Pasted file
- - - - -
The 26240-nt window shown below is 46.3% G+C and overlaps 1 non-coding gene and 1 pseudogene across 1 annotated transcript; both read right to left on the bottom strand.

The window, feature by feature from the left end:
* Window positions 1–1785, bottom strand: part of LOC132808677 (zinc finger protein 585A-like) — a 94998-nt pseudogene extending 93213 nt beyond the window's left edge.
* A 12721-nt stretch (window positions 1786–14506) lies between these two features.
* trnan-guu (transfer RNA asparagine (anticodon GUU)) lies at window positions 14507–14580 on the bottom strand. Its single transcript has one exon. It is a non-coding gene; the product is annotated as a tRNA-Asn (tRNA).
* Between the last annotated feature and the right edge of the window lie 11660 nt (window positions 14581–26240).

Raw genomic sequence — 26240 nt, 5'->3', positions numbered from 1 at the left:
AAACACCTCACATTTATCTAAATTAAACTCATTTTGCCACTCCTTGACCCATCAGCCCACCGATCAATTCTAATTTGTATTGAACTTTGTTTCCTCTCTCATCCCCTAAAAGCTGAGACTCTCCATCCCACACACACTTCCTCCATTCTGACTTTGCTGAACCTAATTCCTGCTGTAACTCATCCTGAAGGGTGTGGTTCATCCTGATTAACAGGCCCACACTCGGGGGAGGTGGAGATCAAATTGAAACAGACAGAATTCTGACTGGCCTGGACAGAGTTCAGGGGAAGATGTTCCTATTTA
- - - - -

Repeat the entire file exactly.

The 26240-nt window shown below is 46.3% G+C and overlaps 1 non-coding gene and 1 pseudogene across 1 annotated transcript; both read right to left on the bottom strand.

The window, feature by feature from the left end:
* Window positions 1–1785, bottom strand: part of LOC132808677 (zinc finger protein 585A-like) — a 94998-nt pseudogene extending 93213 nt beyond the window's left edge.
* A 12721-nt stretch (window positions 1786–14506) lies between these two features.
* trnan-guu (transfer RNA asparagine (anticodon GUU)) lies at window positions 14507–14580 on the bottom strand. Its single transcript has one exon. It is a non-coding gene; the product is annotated as a tRNA-Asn (tRNA).
* Between the last annotated feature and the right edge of the window lie 11660 nt (window positions 14581–26240).

Raw genomic sequence — 26240 nt, 5'->3', positions numbered from 1 at the left:
AAACACCTCACATTTATCTAAATTAAACTCATTTTGCCACTCCTTGACCCATCAGCCCACCGATCAATTCTAATTTGTATTGAACTTTGTTTCCTCTCTCATCCCCTAAAAGCTGAGACTCTCCATCCCACACACACTTCCTCCATTCTGACTTTGCTGAACCTAATTCCTGCTGTAACTCATCCTGAAGGGTGTGGTTCATCCTGATTAACAGGCCCACACTCGGGGGAGGTGGAGATCAAATTGAAACAGACAGAATTCTGACTGGCCTGGACAGAGTTCAGGGGAAGATGTTCCTATTTA